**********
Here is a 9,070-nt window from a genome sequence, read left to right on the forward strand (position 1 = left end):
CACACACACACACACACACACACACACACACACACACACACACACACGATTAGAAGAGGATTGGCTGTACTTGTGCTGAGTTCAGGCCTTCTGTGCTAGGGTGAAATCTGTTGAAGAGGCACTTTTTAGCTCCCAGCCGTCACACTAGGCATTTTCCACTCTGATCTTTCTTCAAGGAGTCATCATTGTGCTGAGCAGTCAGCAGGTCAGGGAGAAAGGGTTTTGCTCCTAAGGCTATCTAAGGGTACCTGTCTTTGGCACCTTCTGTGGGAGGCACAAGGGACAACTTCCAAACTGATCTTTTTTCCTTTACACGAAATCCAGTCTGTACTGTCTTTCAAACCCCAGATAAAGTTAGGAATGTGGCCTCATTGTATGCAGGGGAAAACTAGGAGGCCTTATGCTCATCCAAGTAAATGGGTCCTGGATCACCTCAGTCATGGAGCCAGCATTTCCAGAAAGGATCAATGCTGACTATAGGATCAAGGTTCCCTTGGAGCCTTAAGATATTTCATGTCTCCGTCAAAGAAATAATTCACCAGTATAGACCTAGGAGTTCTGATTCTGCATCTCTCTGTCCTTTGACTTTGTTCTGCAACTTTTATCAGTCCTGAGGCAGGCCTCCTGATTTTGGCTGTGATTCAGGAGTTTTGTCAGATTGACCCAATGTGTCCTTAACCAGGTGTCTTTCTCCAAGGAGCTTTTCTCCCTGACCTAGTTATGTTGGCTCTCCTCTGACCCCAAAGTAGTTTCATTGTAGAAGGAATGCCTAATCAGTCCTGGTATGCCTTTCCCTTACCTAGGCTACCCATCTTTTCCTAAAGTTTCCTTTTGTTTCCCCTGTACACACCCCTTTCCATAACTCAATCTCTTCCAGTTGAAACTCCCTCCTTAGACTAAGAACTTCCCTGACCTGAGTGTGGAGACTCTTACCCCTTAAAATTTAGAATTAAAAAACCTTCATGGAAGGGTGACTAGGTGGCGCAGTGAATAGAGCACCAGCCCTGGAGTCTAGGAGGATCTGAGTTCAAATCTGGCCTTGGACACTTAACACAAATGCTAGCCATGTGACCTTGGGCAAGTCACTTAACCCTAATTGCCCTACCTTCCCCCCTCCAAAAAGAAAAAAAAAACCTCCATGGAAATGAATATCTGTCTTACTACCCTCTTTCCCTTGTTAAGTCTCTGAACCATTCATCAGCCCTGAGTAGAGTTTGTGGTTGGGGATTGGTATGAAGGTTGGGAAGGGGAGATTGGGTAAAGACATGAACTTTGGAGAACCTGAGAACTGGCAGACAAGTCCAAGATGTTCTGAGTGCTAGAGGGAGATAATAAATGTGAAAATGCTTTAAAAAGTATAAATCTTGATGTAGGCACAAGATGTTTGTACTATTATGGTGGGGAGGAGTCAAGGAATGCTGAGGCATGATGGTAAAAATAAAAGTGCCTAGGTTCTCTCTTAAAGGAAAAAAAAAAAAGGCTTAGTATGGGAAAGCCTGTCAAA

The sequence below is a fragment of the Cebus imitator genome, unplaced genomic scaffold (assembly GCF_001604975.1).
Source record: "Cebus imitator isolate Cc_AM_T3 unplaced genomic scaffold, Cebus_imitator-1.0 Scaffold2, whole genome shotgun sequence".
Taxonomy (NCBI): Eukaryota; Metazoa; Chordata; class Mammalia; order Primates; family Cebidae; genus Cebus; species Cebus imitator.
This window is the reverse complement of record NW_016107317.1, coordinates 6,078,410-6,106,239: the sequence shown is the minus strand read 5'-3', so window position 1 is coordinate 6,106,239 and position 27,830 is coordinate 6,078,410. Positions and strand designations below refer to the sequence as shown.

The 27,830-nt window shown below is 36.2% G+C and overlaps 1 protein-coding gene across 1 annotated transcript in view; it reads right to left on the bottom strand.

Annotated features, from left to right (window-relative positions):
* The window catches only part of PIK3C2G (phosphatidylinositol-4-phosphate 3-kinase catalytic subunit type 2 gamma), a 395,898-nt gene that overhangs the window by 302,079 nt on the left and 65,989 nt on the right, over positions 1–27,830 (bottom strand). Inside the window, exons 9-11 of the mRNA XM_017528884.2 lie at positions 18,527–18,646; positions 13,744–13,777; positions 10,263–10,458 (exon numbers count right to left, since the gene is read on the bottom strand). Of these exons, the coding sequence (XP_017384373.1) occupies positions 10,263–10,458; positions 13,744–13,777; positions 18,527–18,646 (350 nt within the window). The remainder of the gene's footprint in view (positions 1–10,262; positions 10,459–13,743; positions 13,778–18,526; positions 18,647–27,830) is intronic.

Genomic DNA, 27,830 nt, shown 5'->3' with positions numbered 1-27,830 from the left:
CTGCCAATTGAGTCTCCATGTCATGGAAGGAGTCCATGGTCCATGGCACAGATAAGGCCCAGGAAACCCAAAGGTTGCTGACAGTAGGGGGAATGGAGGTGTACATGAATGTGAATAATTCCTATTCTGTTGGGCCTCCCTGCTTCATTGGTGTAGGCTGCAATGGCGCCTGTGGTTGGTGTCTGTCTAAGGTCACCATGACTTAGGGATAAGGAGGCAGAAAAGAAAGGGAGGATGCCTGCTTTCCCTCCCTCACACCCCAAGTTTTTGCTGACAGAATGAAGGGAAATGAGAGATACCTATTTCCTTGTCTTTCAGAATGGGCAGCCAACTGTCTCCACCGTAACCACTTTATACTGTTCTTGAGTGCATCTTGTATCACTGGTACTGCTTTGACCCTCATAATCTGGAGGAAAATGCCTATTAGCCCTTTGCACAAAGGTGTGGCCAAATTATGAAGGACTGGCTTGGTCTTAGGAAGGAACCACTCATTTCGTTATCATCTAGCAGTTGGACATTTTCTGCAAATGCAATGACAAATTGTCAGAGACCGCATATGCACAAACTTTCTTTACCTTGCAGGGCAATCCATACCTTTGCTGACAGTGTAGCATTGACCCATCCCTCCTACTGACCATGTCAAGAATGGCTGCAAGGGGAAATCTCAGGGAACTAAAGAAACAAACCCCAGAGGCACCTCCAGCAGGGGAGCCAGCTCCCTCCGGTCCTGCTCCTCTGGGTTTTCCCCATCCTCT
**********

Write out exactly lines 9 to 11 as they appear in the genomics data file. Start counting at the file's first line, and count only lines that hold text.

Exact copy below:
* The window catches only part of PIK3C2G (phosphatidylinositol-4-phosphate 3-kinase catalytic subunit type 2 gamma), a 395,898-nt gene that overhangs the window by 302,079 nt on the left and 65,989 nt on the right, over positions 1–27,830 (bottom strand). Inside the window, exons 9-11 of the mRNA XM_017528884.2 lie at positions 18,527–18,646; positions 13,744–13,777; positions 10,263–10,458 (exon numbers count right to left, since the gene is read on the bottom strand). Of these exons, the coding sequence (XP_017384373.1) occupies positions 10,263–10,458; positions 13,744–13,777; positions 18,527–18,646 (350 nt within the window). The remainder of the gene's footprint in view (positions 1–10,262; positions 10,459–13,743; positions 13,778–18,526; positions 18,647–27,830) is intronic.

Genomic DNA, 27,830 nt, shown 5'->3' with positions numbered 1-27,830 from the left:
CTGCCAATTGAGTCTCCATGTCATGGAAGGAGTCCATGGTCCATGGCACAGATAAGGCCCAGGAAACCCAAAGGTTGCTGACAGTAGGGGGAATGGAGGTGTACATGAATGTGAATAATTCCTATTCTGTTGGGCCTCCCTGCTTCATTGGTGTAGGCTGCAATGGCGCCTGTGGTTGGTGTCTGTCTAAGGTCACCATGACTTAGGGATAAGGAGGCAGAAAAGAAAGGGAGGATGCCTGCTTTCCCTCCCTCACACCCCAAGTTTTTGCTGACAGAATGAAGGGAAATGAGAGATACCTATTTCCTTGTCTTTCAGAATGGGCAGCCAACTGTCTCCACCGTAACCACTTTATACTGTTCTTGAGTGCATCTTGTATCACTGGTACTGCTTTGACCCTCATAATCTGGAGGAAAATGCCTATTAGCCCTTTGCACAAAGGTGTGGCCAAATTATGAAGGACTGGCTTGGTCTTAGGAAGGAACCACTCATTTCGTTATCATCTAGCAGTTGGACATTTTCTGCAAATGCAATGACAAATTGTCAGAGACCGCATATGCACAAACTTTCTTTACCTTGCAGGGCAATCCATACCTTTGCTGACAGTGTAGCATTGACCCATCCCTCCTACTGACCATGTCAAGAATGGCTGCAAGGGGAAATCTCAGGGAACTAAAGAAACAAACCCCAGAGGCACCTCCAGCAGGGGAGCCAGCTCCCTCCGGTCCTGCTCCTCTGGGTTTTCCCCATCCTCT